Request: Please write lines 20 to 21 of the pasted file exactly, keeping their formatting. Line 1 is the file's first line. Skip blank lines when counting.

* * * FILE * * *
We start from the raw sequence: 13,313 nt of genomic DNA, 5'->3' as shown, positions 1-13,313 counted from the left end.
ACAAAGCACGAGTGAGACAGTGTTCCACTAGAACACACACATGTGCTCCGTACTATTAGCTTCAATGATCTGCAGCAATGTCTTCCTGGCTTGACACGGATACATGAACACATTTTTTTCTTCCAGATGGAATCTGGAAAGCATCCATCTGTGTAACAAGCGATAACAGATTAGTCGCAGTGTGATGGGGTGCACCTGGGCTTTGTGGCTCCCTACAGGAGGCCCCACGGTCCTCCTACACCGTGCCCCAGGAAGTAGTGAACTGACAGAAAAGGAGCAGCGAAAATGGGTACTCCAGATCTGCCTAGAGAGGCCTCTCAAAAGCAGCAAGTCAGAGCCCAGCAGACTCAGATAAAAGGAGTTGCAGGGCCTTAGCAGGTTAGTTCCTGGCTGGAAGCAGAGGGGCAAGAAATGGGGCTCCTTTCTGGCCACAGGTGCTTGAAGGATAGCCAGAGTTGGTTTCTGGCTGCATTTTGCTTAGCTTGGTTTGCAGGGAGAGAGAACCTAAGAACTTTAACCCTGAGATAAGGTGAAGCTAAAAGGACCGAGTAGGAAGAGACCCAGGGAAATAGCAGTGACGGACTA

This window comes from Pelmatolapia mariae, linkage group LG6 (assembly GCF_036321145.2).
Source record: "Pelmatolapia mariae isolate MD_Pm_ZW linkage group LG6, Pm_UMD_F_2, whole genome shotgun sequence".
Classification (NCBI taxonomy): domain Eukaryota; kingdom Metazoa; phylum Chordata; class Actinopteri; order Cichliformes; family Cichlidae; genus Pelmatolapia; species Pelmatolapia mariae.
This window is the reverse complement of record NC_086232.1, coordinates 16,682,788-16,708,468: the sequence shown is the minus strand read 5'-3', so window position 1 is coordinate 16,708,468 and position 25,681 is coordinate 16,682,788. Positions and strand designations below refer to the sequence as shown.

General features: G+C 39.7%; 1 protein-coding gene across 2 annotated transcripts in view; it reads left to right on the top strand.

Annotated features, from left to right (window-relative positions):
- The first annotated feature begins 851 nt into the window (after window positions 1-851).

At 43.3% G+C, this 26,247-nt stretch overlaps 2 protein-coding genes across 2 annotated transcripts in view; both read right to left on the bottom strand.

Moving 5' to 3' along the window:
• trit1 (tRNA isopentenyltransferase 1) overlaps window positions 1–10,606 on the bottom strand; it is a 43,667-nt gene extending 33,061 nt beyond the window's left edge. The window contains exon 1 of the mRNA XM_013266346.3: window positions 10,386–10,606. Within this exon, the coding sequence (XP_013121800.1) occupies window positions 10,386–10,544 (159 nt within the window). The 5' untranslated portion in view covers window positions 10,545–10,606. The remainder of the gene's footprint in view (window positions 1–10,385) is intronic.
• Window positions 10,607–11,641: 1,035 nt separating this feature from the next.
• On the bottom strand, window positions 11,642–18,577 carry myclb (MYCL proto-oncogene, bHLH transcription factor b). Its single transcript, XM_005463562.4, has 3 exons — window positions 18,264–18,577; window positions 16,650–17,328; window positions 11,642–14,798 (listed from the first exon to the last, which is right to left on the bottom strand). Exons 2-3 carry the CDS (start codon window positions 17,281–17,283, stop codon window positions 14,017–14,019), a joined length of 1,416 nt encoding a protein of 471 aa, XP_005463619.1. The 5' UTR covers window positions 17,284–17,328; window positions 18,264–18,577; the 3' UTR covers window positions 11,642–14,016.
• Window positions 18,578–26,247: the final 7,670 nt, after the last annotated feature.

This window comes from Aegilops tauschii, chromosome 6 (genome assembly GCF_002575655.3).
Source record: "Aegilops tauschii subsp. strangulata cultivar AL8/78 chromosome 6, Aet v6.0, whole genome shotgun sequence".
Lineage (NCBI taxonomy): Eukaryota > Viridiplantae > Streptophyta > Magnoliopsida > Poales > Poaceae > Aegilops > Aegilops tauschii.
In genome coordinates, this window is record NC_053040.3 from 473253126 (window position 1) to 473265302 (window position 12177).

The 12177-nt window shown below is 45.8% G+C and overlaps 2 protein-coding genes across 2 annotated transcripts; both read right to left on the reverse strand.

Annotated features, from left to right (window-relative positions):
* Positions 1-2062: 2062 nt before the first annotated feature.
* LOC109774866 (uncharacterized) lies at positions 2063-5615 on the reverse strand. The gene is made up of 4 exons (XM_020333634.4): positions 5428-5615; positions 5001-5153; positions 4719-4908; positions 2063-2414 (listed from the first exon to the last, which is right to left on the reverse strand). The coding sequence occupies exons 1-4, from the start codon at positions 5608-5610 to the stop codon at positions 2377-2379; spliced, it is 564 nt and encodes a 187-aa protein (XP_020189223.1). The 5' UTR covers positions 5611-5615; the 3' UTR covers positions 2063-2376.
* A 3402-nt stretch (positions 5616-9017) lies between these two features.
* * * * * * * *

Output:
The 12177-nt window shown below is 45.8% G+C and overlaps 2 protein-coding genes across 2 annotated transcripts; both read right to left on the reverse strand.

Annotated features, from left to right (window-relative positions):